In the light of this reluctance, they had nothing except to comply with the Messenger’s judgement. The Messenger of Allâh (Peace be upon him) ordered that the men should handcuffed, and this was done under the supervision of Muhammad bin Salamah Al-Ansari while the women and children were isolated in confinement. Thereupon Al-Aws tribe interceded begging the Prophet (Peace be upon him) to be lenient towards them. He suggested that Sa‘d bin Mu‘adh, a former ally, be deputed to give verdict about them, and they agreed.
Sa‘d meanwhile stayed behind in Madinah due to a serious wound he sustained in the Confederates Battle. He was summoned and brought on a donkey. On his way to the Prophet (Peace be upon him), the Jews used to exhort him to be lenient in his judgement on account of former friendship. Sa‘d remained silent but when they persisted he uttered: “It is time for Sa‘d not to be afraid of the blame of the blamers.” On hearing this decisive attitude, some of them returned to Madinah waiting for desperate doom.
On arrival, he alighted with the help of some men. He was informed that the Jews had agreed to accept his verdict about them. He immediately wondered if his judgement would pass on all the people present, the Prophet (Peace be upon him) included, turning his face away in honour of him. The reply was positive.
He decided that all the able-bodied male persons belonging to the tribe should be killed, women and children taken prisoners and their wealth divided among the Muslim fighters. The Prophet (Peace be upon him) accepted his judgement saying that Sa‘d had adjudged by the Command of Allâh. In fact, the Jews deserved that severe punitive action for the ugly treachery they had harboured against Islam, and the large arsenal they have amassed and which consisted of one thousand and five hundred swords, two thousand spears, three hundred armours and five hundred shields, all of which went into the hands of the Muslims. Trenches were dug in the bazaar of Madinah and a number of Jews between six and seven hundred were beheaded therein. Hot beds of intrigue and treachery were thus exterminated once and for all.
Huyai, a chief criminal of war, a devil of Bani Nadir and Safiyah’s father, had joined the ranks of Banu Quraiza when Quraish and Ghatfan defected, was admitted into the audience of the Prophet (Peace be upon him) with his hands tied to his neck with a rope. In audacious defiance, he declared obstinate enmity to the Prophet (Peace be upon him) but admitted that Allâh’s Will was to be fulfilled and added that he was resigned to his fate. He was ordered to sit down, and was beheaded
on the spot.
Only one woman of the Jews was killed because she had killed a Muslim warrior by flinging a grinding stone upon him. A few elements of the enemy embraced Islam and their lives, wealth and children were spared. As for the spoils of the war, the Prophet (Peace be upon him) divided them, after putting a fifth aside, in accordance with Allâh’s injunctions. Three shares went to the horseman and one to the infantry fighter. Women captives were sent to Najd to be bartered with horses and weaponry. For himself, the Prophet (Peace be upon him) selected Rehana bint ‘Amr bin Khanaqah, manumitted and married her in the year 6 Hijri. She died shortly after the farewell pilgrimage and was buried in Al-Baqi‘.
On the day of Al-Khandaq (battle of the Trench) the medial arm vein of Sa’d bin Mu’ad was injured and the Prophet pitched a tent in the mosque to look after him. There was another tent for Banu Ghaffar in the mosque and the blood started flowing from Sa’d’s tent to the tent of Bani Ghaffar. They shouted, “O occupants of the tent! What is coming from you to us?” They found that Sa’d’ wound was bleeding profusely and Sa’d died in his tent.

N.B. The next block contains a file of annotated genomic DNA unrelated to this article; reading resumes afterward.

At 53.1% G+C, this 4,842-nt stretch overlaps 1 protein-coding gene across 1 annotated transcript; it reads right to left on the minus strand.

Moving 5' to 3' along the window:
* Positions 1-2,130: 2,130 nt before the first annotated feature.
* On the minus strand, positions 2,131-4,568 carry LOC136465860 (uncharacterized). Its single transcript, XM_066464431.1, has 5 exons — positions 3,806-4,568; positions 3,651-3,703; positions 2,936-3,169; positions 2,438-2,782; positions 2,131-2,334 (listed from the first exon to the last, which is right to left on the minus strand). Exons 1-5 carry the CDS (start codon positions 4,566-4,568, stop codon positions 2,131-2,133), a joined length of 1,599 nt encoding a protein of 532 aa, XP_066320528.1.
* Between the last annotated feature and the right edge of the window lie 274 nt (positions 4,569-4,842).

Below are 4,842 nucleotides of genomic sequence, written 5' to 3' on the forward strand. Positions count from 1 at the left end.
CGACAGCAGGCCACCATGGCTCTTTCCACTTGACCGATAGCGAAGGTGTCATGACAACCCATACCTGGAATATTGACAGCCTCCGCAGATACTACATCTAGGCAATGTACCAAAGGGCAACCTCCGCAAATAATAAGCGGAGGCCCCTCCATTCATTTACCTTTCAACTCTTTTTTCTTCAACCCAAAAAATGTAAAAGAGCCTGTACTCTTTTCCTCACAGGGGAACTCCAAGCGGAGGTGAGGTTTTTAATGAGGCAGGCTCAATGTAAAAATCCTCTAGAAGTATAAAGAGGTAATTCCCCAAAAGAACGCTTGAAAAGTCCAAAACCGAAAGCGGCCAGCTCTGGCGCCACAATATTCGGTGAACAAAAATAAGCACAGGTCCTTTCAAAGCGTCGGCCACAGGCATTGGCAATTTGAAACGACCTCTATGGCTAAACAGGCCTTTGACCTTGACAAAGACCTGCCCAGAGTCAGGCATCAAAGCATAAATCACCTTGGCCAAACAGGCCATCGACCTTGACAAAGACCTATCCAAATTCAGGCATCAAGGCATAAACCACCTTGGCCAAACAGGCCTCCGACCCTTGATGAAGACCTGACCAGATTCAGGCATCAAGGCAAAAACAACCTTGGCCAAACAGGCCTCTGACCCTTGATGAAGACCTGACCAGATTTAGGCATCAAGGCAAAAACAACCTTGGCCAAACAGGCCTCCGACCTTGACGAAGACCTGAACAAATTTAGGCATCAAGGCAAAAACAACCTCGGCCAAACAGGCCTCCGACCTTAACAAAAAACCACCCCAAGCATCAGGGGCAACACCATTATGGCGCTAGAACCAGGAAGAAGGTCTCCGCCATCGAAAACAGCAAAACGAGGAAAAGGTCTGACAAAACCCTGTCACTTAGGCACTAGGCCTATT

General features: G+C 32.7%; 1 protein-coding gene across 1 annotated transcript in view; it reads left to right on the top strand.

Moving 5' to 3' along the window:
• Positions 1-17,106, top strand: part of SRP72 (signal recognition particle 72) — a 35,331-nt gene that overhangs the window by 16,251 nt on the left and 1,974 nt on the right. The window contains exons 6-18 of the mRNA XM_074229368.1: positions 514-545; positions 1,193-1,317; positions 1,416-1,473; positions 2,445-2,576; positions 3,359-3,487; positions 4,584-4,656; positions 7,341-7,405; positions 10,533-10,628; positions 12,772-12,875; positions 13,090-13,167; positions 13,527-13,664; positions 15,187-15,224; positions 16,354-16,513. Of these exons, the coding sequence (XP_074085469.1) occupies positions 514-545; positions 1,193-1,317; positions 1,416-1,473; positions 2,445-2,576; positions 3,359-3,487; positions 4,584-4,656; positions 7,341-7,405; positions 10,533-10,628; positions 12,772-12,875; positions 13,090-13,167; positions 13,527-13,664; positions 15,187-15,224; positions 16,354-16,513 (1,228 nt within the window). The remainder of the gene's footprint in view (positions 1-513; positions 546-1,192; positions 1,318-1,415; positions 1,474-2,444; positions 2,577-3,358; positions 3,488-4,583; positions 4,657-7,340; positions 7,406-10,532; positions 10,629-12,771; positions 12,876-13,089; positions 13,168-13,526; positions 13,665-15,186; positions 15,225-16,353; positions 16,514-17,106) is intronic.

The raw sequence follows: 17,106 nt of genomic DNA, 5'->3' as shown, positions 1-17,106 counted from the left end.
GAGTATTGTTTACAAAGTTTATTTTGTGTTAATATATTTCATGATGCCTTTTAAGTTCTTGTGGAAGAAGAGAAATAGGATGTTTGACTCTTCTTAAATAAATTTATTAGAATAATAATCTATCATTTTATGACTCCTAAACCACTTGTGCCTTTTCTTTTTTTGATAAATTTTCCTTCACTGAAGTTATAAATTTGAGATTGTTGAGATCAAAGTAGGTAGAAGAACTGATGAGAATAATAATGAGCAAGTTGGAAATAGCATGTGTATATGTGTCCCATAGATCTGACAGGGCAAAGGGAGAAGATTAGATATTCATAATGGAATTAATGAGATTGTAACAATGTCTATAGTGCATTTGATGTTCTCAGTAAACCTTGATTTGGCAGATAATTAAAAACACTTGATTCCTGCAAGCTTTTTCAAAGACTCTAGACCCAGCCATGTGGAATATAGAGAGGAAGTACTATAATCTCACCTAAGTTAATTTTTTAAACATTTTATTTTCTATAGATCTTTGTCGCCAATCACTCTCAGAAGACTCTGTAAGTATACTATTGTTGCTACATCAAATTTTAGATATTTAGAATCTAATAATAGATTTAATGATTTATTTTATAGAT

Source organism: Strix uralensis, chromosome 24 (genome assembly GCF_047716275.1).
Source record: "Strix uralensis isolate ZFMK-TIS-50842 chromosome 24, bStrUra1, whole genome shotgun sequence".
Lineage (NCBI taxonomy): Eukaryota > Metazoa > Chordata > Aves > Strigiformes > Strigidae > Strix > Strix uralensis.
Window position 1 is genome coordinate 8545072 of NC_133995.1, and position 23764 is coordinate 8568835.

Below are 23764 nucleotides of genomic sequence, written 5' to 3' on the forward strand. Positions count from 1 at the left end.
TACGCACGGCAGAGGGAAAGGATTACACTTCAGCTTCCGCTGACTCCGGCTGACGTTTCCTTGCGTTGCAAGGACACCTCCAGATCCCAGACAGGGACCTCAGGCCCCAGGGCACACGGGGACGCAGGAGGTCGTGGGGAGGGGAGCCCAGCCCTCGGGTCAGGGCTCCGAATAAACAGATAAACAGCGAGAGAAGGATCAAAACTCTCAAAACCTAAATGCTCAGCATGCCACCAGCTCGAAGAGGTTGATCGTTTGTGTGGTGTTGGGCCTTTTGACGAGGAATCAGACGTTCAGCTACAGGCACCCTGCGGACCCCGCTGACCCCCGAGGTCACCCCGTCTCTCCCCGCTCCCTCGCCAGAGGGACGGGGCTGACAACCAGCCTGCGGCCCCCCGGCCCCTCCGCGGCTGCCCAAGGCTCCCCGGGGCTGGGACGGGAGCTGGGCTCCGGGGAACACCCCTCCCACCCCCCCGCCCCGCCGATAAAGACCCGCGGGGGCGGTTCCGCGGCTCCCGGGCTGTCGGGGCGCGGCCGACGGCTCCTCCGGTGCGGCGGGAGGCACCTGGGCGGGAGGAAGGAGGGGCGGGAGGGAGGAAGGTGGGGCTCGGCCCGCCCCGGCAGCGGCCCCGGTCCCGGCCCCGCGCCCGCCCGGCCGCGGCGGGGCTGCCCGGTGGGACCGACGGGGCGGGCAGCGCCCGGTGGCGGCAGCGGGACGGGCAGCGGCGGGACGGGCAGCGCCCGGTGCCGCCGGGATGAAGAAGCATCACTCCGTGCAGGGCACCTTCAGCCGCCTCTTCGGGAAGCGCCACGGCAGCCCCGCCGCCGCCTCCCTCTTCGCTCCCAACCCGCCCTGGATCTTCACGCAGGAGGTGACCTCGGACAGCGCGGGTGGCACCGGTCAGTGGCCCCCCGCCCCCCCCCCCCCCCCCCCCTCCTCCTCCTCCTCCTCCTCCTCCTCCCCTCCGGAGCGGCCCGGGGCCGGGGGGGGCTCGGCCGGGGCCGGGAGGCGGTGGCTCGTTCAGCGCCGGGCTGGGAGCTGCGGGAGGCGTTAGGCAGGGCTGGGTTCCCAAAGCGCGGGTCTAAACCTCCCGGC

Sa’d (RA) was one of the Ansaar (Helpers). He was the chief of the Banu Aws tribe in Madinah. He accepted Islam in the first year of Hijrah (1 AH) when Prophet (SAW) and the Muslims migrated to Madinah from Makkah. He was knows to be a pious, just and wise man.
After the Battle of the Trench in 627 (5 AH), when Medina was unsuccessfully besieged by a Meccan army, the Muslims accused the Jewish Banu Qurayza of treacherous dealings with the enemy. They laid siege to their stronghold and the Banu Qurayza surrendered unconditionally after several weeks of siege.
Several members of the Banu Aws pleaded for their old Jewish allies and agreed to Muhammad’s proposal that one of their chiefs should judge the matter. Muhammad appointed Sa’d, the Banu Qurayza agreed to his appointment. Sa’d had been wounded in the earlier battles, and was on the verge of death. He declared that they be judged by the laws of their own religion (Judaism). Invoking Torah law, Sa’d decreed that all adult male members of the tribe should be executed and all women and children enslaved.
Sa’d died shortly after giving this verdict.
William Muir, a 19th-century Scottish Islamic Scholar, writes:
After delivering himself of the bloody decree, he was conducted back upon his ass to Rufeida’s tent. But the excitement was fatal to him; the wound burst forth anew. Mahomet hastened to the side of his bed: embracing him, he placed the dying man’s head upon his knee and prayed thus : — “O Lord! Verily Sad hath laboured in thy service. He hath believed in thy Prophet, and hath fulfilled his covenant. Wherefore do Thou, O Lord, receive his Spirit with the best reception wherewith Thou receivest a departing soul!” Sad heard the words, and in faltering accents whispered, – “Peace be on thee, O Apostle of God! – Verily I testify that thou art the Prophet of the Lord.” When he had breathed his last, they carried home the corpse. After the forenoon prayer, Mahomet proceeded to join the burial; he reached the house as they were washing the body. The mother of Sad, weeping loudly, gave vent to her grief in appropriate Arab verse. They chided her for reciting poetry on such an occasion; but Mahomet met interposed, saying: “Leave her alone; all other poets lie but she?” The bier was then carried forth, Mahomet helping to bear it for the first.. [A Life of Mahomet and History of Islam to the Era of the Hegira, volume 3]
For more on his biography, read “Sa’d bin Mu’adh, The True Supporter of Islam” by Abdul Basit Ahmad.